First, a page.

Mike Harland has written an intriguing article on the state of congregational singing in modern churches.  It raises questions about the role of music in the church.

Congregations not singing

His job as a xxx at Lifeway has led him to an understanding that”people do not sing like their parents and grandparents did. And even worse, the leaders of those churches don’t seem to know it.”

He notes that “worship has become very produced with visual enhancements and top sound re-enforcement.”  Not that it’s bad, in an of itself.  It actually helps the singing if the words are up on the screen, and not small words in a hymnal down in your hands.  It lets them “lift their voices” to the Lord.

The problem is when the it turns into a performance, and the musicians start treating the congregation like an audience.  In those cases, the music gets in the way of worship of God.


In some churches, engaging youth in anything but pizza parties seems a daunting task.  Getting them into the core activities of the church is even harder.  But without the vitality of teenagers, churches get stale and die.

Russell Martin has written an approach to “engage youth in worship” that highlights this warning and suggests alternatives.  In a blog post on theworshipcommunity.com, he remembers when he was a teen, how his own youth pastor asked him to plan the worship services for weekly meetings and special events.  He calls it a turning point in his life.

To Russell, the secret to attracting youth to your church is to “give them ownership.”

They will likely come up with “different, but great ways” to introduce others to Jesus Christ.  “We should not underestimate the talents, abilities, and desires our youth have now and the things they can teach us about worship.”

More important, your youth” know other youth more than you do.”  Visitors “come with friends because someone knows someone.”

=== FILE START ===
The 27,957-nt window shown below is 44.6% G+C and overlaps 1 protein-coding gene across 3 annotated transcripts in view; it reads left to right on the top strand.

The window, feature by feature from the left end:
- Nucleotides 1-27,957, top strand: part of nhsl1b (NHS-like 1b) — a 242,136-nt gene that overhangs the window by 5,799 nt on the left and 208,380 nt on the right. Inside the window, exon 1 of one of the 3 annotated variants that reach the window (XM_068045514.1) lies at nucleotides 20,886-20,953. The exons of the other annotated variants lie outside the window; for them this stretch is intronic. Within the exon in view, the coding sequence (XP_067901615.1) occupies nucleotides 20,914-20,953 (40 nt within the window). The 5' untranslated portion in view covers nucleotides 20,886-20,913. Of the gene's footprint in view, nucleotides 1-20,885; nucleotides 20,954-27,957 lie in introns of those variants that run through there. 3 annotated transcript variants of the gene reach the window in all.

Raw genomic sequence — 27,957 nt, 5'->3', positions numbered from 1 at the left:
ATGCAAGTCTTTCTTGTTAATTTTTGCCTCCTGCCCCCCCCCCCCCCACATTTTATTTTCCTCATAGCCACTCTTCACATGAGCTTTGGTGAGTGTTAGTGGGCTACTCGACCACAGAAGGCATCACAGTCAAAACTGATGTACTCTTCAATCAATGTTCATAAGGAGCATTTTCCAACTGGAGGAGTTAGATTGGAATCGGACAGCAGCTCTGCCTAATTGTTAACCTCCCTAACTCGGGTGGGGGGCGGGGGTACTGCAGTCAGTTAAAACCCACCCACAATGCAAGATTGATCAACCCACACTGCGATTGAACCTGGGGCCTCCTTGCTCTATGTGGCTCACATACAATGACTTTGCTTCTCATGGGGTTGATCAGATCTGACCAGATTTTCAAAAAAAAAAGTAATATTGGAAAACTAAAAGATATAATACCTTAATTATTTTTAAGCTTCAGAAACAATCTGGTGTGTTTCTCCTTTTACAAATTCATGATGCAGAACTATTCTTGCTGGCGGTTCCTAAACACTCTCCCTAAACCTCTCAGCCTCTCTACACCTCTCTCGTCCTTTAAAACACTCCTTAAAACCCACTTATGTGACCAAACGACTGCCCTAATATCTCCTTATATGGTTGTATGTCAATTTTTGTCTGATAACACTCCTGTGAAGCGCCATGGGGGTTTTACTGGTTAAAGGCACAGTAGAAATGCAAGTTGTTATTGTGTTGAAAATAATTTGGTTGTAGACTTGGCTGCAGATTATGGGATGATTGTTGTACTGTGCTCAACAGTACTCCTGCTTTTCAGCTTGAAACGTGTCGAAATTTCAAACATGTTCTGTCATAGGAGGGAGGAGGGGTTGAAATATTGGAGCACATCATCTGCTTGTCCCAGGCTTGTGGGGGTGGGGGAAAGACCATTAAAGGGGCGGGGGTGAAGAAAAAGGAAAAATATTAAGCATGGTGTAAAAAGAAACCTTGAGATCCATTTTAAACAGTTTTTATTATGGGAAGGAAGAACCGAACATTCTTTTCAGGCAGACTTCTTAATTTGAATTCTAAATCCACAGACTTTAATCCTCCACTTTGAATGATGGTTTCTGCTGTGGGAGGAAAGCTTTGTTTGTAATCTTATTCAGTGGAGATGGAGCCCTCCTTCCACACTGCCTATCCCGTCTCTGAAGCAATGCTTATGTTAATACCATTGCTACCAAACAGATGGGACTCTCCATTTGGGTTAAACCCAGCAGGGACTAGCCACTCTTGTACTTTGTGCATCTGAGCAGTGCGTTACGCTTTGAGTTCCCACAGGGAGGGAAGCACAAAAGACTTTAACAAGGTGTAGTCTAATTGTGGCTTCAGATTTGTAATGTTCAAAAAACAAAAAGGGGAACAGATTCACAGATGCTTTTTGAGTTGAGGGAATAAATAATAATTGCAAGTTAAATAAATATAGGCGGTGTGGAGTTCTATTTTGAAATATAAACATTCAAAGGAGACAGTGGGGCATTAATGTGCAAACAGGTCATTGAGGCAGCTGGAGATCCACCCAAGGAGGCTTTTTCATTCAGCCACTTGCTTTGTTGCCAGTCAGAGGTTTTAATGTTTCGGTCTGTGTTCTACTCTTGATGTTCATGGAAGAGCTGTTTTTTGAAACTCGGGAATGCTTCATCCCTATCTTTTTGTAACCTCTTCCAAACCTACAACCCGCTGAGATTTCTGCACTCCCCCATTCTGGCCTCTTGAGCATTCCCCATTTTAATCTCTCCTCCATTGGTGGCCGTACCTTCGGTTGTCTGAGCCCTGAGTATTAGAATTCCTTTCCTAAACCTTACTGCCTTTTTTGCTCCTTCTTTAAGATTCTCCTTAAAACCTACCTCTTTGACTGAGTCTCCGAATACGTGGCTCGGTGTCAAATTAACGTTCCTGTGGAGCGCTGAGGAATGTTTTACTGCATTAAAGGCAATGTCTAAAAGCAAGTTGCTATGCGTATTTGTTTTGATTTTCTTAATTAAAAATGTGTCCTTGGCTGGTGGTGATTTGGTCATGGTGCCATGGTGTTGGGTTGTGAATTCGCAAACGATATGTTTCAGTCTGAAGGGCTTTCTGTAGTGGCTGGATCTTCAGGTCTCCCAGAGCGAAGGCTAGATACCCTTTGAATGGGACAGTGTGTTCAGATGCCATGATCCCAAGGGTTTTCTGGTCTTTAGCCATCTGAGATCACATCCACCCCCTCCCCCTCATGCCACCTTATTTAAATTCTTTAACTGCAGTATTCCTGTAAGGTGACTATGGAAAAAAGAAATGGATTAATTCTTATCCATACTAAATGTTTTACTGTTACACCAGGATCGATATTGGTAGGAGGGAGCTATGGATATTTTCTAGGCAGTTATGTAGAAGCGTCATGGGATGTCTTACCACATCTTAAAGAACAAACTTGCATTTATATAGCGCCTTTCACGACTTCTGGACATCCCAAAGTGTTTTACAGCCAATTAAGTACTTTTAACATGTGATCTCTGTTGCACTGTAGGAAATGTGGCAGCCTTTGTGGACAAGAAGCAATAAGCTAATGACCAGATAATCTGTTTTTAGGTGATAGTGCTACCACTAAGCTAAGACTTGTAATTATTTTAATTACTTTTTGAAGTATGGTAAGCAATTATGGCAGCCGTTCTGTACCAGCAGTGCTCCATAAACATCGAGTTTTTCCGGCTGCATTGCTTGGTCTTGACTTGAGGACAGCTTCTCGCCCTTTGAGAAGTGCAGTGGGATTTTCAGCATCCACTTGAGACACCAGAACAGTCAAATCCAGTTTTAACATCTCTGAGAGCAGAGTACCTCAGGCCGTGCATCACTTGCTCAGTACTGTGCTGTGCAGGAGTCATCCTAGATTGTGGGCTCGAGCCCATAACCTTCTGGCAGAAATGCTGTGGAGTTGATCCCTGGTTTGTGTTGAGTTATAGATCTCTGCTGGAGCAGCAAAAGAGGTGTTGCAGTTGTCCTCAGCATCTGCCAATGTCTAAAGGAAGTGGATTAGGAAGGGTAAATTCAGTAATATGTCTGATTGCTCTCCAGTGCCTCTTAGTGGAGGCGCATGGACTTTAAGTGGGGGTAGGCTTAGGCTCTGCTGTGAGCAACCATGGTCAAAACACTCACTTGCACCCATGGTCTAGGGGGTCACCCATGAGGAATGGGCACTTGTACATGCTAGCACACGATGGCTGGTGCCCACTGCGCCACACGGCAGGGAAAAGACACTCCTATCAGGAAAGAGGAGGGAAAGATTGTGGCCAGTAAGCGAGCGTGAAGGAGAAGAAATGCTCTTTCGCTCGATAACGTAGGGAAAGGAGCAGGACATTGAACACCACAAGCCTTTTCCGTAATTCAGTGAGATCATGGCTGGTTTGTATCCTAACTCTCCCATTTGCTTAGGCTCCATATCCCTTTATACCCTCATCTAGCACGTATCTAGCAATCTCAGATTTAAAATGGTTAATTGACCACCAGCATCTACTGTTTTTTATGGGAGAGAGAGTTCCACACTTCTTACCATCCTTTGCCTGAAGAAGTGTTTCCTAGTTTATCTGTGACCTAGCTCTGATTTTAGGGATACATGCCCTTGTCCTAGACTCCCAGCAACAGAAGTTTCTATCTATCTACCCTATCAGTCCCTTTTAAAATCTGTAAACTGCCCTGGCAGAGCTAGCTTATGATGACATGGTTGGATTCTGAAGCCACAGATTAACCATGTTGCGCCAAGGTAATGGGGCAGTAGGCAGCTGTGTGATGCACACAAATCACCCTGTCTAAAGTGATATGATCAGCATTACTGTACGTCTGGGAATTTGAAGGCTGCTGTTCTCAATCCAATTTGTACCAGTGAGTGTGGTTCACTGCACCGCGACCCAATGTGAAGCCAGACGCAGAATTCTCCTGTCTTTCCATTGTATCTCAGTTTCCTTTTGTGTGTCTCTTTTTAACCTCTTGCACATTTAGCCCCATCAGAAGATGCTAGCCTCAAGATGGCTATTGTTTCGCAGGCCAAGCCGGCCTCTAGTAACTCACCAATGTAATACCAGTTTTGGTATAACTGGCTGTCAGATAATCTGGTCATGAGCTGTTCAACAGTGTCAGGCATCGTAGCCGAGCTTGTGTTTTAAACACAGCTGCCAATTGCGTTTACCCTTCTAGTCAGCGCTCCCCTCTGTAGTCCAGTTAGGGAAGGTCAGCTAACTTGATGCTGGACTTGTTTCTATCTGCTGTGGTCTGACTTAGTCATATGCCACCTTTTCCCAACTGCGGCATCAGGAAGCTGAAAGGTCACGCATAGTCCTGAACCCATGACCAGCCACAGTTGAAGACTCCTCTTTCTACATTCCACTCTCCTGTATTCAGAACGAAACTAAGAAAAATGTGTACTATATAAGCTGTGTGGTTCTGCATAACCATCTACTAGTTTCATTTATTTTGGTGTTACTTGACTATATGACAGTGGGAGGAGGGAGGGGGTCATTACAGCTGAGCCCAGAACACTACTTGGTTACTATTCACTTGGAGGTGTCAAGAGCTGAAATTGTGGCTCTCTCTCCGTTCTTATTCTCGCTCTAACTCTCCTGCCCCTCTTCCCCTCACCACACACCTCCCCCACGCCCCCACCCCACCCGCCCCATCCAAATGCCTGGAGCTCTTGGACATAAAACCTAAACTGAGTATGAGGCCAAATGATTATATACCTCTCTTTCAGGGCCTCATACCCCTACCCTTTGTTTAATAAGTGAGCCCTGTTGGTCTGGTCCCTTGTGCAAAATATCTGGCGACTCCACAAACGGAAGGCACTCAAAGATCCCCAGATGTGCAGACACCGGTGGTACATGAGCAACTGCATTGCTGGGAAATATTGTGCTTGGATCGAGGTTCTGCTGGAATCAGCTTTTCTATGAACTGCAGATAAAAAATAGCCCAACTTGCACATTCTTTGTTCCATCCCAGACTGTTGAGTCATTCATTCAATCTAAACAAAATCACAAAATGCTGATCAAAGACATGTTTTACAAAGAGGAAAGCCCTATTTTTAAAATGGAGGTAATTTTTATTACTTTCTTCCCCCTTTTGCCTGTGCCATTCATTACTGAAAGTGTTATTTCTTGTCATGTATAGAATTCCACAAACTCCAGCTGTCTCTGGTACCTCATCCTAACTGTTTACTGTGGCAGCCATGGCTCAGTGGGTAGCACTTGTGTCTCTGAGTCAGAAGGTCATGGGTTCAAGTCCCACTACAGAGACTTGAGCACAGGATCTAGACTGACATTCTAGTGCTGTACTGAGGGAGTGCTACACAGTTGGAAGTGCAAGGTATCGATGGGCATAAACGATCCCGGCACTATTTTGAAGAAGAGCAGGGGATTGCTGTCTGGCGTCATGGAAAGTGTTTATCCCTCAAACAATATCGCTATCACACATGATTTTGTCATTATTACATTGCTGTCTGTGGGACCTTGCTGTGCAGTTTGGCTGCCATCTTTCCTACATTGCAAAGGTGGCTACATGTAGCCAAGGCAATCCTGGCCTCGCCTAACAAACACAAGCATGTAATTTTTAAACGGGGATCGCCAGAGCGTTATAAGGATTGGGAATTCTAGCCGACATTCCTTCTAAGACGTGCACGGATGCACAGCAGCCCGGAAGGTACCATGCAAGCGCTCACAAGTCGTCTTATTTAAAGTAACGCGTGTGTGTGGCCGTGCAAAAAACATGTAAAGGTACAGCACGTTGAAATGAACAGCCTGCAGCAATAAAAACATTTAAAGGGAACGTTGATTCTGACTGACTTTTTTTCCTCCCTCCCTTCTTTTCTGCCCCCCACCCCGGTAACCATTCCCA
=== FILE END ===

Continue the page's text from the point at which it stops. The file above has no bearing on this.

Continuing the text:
More than just training the next generation of church leaders, you are taking better advantage of the Gifts the Spirit has given your congregation.  And it gives opportunity to bring in new people to your congregation.

You just have to give them ownership and let them run with it, even if it’s not the way you’d do it.

Trevor at “Toward an LDS Cinema” has tried to describe a link between shared viewing of a film (a film by LDS producers about LDS topics) and congregational hymn singing.  I’m not Mormon, but the post suggests that hymn singing is viewed differently in the LDS tradition than in the Baptist tradition, being an introduction to the ordinances rather than a part of the ordinance.

He says “is sung to prepare us, its singers, and us, its listeners, for the ordinance: be it the opening prayer (where we all are praying, but only one is speaking), the sacrament (again, a prayer), or the closing prayer. In other words, either direct communion with God, or a ritual where his power is manifest.”

I say part of the ordinance, because in my view, the congregational singing is not a warmup to the preaching, to the “main event”.  The congregational singing of a specific set of words around a theme moves people beyond the place of the theater trailer, the ads of coming attractions.

In my experience, singing – especially hymn singing – is prayer.  Consider the praying acrostic ACTS.  I’ve sung hymns of Adoration, hymns of Confession, of Thanksgiving, of Supplication (requests).  Whether from the old Methodist hymnal, the Broadman standard, or a Shape Note Songbook, many times I’ll hear more theology in the song service than in the speech that occupies the sermon slot in the service.

For that matter, if you have opportunity to attend a Taize service, go!  There is no leader, no sermon.  There is an order of service that guides – but does nor direct – the hour.  There are simple hymns, scripture readings and times of silence to facilitate private prayer.  But it is the music that draws you in.

And so, Trevor, thanks for causing me to think.  I will have to consider the rest of your post another day, after it ruminates a bit.